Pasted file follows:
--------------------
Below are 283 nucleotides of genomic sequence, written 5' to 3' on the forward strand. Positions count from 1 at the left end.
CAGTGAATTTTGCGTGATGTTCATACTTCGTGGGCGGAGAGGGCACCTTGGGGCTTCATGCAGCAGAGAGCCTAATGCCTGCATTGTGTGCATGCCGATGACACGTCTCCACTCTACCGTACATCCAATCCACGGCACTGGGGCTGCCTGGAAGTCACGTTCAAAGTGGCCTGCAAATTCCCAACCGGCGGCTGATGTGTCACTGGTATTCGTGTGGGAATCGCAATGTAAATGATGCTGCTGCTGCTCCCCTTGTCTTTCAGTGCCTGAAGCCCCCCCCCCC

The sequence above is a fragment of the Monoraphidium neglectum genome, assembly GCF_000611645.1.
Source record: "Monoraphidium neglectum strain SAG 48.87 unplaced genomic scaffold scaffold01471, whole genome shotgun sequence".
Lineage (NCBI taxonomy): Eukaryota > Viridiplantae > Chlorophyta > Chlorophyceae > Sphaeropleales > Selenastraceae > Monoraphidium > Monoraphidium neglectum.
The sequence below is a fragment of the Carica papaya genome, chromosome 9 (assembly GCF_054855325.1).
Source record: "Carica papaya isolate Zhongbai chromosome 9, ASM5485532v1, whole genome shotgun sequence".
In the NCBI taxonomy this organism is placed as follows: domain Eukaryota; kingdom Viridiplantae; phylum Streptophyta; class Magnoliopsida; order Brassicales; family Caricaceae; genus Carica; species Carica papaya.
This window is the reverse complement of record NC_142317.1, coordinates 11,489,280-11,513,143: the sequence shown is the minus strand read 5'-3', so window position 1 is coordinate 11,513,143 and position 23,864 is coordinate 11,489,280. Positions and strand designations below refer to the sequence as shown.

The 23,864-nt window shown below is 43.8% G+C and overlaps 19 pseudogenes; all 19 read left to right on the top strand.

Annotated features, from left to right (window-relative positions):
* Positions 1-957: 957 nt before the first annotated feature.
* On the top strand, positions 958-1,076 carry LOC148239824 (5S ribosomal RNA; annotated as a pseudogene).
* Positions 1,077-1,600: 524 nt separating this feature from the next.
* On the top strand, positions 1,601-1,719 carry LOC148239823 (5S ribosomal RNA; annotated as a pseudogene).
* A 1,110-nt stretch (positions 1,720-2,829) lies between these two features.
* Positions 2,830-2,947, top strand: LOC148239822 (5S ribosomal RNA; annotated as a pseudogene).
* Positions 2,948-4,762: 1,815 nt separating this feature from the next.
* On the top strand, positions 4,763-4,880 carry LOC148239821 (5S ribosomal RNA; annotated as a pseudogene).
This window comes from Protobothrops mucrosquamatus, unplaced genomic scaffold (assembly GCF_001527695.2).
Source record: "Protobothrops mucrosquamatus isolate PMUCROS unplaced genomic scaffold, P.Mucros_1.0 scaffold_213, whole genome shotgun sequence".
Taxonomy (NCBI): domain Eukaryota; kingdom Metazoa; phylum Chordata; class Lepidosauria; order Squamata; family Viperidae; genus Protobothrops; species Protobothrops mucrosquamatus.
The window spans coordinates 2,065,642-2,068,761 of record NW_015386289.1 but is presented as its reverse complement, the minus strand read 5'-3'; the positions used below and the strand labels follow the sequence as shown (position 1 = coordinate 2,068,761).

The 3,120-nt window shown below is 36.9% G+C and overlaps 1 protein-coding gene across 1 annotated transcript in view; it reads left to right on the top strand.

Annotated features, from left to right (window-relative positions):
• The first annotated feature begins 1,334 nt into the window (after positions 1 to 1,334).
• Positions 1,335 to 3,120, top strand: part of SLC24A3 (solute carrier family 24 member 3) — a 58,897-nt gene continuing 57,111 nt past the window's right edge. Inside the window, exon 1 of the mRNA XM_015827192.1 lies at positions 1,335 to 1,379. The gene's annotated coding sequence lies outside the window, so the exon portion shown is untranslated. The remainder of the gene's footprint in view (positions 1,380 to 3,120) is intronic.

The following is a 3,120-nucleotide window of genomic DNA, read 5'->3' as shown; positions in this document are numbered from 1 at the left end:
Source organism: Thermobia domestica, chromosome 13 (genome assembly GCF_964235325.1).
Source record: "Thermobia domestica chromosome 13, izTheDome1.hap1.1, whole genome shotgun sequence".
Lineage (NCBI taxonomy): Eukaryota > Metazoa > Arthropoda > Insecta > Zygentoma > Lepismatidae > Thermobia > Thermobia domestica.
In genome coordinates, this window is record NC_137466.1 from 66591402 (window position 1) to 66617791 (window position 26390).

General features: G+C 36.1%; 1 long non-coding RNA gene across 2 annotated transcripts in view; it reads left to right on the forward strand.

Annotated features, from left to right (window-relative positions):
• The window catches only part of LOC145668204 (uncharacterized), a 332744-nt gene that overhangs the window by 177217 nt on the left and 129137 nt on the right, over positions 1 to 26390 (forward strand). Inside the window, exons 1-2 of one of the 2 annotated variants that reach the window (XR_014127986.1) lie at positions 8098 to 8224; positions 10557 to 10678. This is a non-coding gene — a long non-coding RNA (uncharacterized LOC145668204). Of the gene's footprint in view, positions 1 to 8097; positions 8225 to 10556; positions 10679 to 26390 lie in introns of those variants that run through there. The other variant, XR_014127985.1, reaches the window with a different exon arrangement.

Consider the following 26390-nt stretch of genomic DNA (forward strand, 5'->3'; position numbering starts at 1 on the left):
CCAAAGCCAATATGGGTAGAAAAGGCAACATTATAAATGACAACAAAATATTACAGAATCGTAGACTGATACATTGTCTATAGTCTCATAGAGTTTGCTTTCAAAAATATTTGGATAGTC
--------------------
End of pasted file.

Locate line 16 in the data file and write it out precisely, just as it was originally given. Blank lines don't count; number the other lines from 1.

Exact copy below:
* A 1,110-nt stretch (positions 1,720-2,829) lies between these two features.